Previously: The Case Against Education
You don’t know what you’ve got till it’s gone.
In a belated triumph of sanity, schools around the world are closing their doors in the wake of the Coronavirus outbreak.
The debates about schools closing make it clear how schools provide value.
Here in New York City, and in many other places, we are refusing to close to schools until (two weeks after the) last minute because schools provide free meals to poor children.
The other stated reason is because if children are not in school, their parents would be unable to work, and some of their parents are healthcare workers or cannot afford any missed paychecks.
(In the case of universities, we also have places like Harvard that took away students’ housing and thus left them with no place to live.)
These are good, real concerns. We need solutions to these problems.
But we also now know what real problems are being solved.
We have school because our society believes that one cannot leave children unsupervised or terrible things would happen, for very broad values of children. We also have school because we don’t have another way to ensure that children get to eat. And in some narrow cases, we have a very partial fix for a housing crisis.
Clearly, regardless of what the best solutions are, one could goal factor for these problems much better than ‘mandatory schooling.’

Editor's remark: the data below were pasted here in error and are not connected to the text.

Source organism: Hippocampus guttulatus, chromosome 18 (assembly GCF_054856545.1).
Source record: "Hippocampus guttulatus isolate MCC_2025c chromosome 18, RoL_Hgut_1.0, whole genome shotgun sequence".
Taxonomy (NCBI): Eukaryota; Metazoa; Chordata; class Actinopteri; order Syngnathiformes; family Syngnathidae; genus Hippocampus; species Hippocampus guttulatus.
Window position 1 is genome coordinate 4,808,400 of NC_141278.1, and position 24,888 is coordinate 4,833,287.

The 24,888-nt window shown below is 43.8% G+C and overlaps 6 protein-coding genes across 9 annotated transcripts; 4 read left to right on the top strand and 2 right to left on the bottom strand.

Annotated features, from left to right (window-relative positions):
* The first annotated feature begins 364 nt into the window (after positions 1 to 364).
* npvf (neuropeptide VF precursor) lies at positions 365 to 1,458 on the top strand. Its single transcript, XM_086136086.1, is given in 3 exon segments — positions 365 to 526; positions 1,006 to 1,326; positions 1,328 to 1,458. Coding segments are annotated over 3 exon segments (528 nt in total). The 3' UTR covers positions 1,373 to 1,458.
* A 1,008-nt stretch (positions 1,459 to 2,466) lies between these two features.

The concern that I have heard literally zero people mention is that closing the schools will prevent children from learning.
I do realize that no one is grappling with how long this is likely to last, and that in the long term they would raise this concern.
But still, I find all of this enlightening. And refreshing.
Also consider that the cost of missed classes is longer term and can be compensated for later, whereas hunger and lost work have immediate and threatening effects. Just because no one is talking about the lost learning doesn’t mean that no learning is happening or that’s not an important function for schools.
Yeah, these are the short term effects of closing schools. The long term effects are somewhat different…
Agree with dehowell. What the media is pointing out is that more basic and imminent needs than education are also being provided by the school system, and that whatever you think about the educational value of the lost days is, you might agree that it matters less than the hunger and parental lost income.
Also worth noting the social effects. Danish students in the age groups 13-15 was asking to go back to school for weeks before the schools opened for them. (The schools where open for young kids quite early)
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